With nearly every municipality on Cape Ann deciding not to enroll in a regional mosquito control program and the first day of summer tomorrow, local officials are looking for other ways to monitor and manage the flying bloodsuckers.
Last summer the number of West Nile virus and Eastern equine encephalitis (EEE) cases became a public health crisis in Massachusetts with two deaths — one in Georgetown, the other in Amesbury — attributed to the mosquito-borne diseases. All of Cape Ann’s communities — Gloucester, Rockport, Essex and Manchester — closed parks and outdoor spaces at dusk as municipal officials grasped at ways to protect people from infection. At one point, the state raised the threat level for EEE to critical in Essex after a horse in town came down with the disease.
This summer could be a high-risk season as well, according to state Department of Public Health Acting Commissioner Cheryl Bartlett.
In Gloucester, the city’s Board of Health recommended the city enroll in the Northeast Massachusetts Mosquito Control and Wetlands Management District in March, but Mayor Carolyn Kirk rejected the request, according to the city’s chief administrative officer, James Duggan.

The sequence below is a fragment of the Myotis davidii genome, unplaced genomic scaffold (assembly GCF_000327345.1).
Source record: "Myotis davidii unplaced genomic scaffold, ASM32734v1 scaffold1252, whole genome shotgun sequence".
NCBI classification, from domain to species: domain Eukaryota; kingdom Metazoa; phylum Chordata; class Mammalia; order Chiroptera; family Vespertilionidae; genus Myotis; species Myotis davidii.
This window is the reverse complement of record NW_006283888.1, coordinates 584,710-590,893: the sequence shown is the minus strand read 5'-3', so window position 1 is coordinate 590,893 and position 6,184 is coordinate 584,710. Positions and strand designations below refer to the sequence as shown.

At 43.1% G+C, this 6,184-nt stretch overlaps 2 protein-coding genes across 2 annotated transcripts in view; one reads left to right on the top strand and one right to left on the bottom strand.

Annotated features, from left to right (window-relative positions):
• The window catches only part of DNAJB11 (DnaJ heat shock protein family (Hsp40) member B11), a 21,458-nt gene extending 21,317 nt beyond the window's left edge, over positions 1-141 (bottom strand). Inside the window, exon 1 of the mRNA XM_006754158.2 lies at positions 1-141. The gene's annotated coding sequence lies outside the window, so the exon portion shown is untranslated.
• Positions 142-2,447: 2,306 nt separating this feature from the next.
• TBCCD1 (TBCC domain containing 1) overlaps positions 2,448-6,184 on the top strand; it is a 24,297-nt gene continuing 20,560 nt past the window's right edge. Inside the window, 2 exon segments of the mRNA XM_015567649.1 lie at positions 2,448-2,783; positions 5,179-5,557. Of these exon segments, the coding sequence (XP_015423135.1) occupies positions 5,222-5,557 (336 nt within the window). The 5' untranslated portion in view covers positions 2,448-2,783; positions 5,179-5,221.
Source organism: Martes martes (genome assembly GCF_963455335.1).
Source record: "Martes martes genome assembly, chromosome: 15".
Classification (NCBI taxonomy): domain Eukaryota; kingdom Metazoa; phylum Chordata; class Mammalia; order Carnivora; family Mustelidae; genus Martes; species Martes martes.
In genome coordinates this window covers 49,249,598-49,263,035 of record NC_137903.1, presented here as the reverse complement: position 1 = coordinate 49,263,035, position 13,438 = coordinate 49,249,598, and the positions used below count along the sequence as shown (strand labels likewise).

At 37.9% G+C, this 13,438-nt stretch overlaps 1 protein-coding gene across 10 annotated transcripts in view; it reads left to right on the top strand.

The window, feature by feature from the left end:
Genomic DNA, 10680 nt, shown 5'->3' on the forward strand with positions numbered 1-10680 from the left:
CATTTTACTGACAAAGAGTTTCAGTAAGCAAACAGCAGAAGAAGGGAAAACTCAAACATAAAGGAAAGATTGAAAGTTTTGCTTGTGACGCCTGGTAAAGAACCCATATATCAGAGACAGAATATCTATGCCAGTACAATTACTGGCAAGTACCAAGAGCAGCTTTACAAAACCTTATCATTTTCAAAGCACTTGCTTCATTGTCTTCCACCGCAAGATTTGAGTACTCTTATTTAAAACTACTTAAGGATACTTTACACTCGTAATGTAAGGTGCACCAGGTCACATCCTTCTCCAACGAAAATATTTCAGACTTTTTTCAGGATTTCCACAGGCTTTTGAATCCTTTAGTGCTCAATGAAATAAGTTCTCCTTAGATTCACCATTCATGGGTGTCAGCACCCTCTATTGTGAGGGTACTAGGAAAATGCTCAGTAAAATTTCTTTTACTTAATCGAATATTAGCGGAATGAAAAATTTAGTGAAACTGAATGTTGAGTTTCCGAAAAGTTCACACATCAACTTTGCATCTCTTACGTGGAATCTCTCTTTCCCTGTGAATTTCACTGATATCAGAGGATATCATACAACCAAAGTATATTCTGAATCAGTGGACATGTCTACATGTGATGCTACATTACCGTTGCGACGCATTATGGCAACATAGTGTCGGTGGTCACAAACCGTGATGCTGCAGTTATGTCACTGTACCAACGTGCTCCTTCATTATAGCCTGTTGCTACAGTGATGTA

City Council’s Planning and Development subcommittee can still be a part of the ongoing conversation, but the city is looking toward methods of mosquito management and control that involve more community outreach, Duggan said.
“More comprehensive reviews and analyses of (mosquito) watch options are out there,” he said, adding that the city needs a more formal and reviewed plan before signing on with the district.
“We need to be able to look at all the options,” he said.
Since the cost to enroll in the district is not budgeted the money would have to come from a transfer and Kirk would have to sign off on it.
Despite the request getting swatted down, the city is not brushing off the severity of the issue.